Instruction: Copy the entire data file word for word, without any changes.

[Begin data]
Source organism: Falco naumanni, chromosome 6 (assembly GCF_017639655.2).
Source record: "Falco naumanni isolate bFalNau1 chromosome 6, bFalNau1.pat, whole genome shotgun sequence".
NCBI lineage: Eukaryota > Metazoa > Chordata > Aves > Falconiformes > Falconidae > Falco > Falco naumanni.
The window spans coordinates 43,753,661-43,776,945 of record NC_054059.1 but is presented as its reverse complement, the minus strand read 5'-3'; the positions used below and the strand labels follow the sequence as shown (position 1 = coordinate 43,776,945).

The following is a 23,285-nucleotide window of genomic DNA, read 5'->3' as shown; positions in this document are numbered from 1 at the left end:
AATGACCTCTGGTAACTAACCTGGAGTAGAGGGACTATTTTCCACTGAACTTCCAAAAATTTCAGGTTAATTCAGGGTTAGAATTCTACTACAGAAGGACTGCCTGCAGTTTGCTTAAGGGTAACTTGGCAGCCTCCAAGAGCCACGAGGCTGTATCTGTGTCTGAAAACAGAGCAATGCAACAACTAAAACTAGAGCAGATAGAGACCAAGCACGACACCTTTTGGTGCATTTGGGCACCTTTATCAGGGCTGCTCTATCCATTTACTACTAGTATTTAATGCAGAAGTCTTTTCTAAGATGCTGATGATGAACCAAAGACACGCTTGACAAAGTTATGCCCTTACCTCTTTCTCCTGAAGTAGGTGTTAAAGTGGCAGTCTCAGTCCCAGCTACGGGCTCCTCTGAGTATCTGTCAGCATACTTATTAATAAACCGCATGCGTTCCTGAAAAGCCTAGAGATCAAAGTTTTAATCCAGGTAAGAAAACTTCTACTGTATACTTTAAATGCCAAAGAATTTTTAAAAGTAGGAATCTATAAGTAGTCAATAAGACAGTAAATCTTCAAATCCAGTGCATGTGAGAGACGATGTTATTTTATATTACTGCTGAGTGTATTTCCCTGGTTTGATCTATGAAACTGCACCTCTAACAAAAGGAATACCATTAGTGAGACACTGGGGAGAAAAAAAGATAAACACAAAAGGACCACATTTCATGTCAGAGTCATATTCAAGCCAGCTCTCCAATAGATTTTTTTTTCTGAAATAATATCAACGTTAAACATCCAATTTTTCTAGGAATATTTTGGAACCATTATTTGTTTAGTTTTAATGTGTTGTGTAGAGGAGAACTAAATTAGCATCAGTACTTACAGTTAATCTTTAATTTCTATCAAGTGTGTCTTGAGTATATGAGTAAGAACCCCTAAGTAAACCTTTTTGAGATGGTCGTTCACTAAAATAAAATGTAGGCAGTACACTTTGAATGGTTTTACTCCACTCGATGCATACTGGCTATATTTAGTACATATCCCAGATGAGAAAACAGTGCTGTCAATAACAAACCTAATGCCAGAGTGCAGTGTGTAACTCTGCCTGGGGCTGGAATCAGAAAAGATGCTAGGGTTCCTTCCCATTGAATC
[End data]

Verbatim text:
Source organism: Falco naumanni, chromosome 6 (assembly GCF_017639655.2).
Source record: "Falco naumanni isolate bFalNau1 chromosome 6, bFalNau1.pat, whole genome shotgun sequence".
NCBI lineage: Eukaryota > Metazoa > Chordata > Aves > Falconiformes > Falconidae > Falco > Falco naumanni.
The window spans coordinates 43,753,661-43,776,945 of record NC_054059.1 but is presented as its reverse complement, the minus strand read 5'-3'; the positions used below and the strand labels follow the sequence as shown (position 1 = coordinate 43,776,945).

The following is a 23,285-nucleotide window of genomic DNA, read 5'->3' as shown; positions in this document are numbered from 1 at the left end:
AATGACCTCTGGTAACTAACCTGGAGTAGAGGGACTATTTTCCACTGAACTTCCAAAAATTTCAGGTTAATTCAGGGTTAGAATTCTACTACAGAAGGACTGCCTGCAGTTTGCTTAAGGGTAACTTGGCAGCCTCCAAGAGCCACGAGGCTGTATCTGTGTCTGAAAACAGAGCAATGCAACAACTAAAACTAGAGCAGATAGAGACCAAGCACGACACCTTTTGGTGCATTTGGGCACCTTTATCAGGGCTGCTCTATCCATTTACTACTAGTATTTAATGCAGAAGTCTTTTCTAAGATGCTGATGATGAACCAAAGACACGCTTGACAAAGTTATGCCCTTACCTCTTTCTCCTGAAGTAGGTGTTAAAGTGGCAGTCTCAGTCCCAGCTACGGGCTCCTCTGAGTATCTGTCAGCATACTTATTAATAAACCGCATGCGTTCCTGAAAAGCCTAGAGATCAAAGTTTTAATCCAGGTAAGAAAACTTCTACTGTATACTTTAAATGCCAAAGAATTTTTAAAAGTAGGAATCTATAAGTAGTCAATAAGACAGTAAATCTTCAAATCCAGTGCATGTGAGAGACGATGTTATTTTATATTACTGCTGAGTGTATTTCCCTGGTTTGATCTATGAAACTGCACCTCTAACAAAAGGAATACCATTAGTGAGACACTGGGGAGAAAAAAAGATAAACACAAAAGGACCACATTTCATGTCAGAGTCATATTCAAGCCAGCTCTCCAATAGATTTTTTTTTCTGAAATAATATCAACGTTAAACATCCAATTTTTCTAGGAATATTTTGGAACCATTATTTGTTTAGTTTTAATGTGTTGTGTAGAGGAGAACTAAATTAGCATCAGTACTTACAGTTAATCTTTAATTTCTATCAAGTGTGTCTTGAGTATATGAGTAAGAACCCCTAAGTAAACCTTTTTGAGATGGTCGTTCACTAAAATAAAATGTAGGCAGTACACTTTGAATGGTTTTACTCCACTCGATGCATACTGGCTATATTTAGTACATATCCCAGATGAGAAAACAGTGCTGTCAATAACAAACCTAATGCCAGAGTGCAGTGTGTAACTCTGCCTGGGGCTGGAATCAGAAAAGATGCTAGGGTTCCTTCCCATTGAATC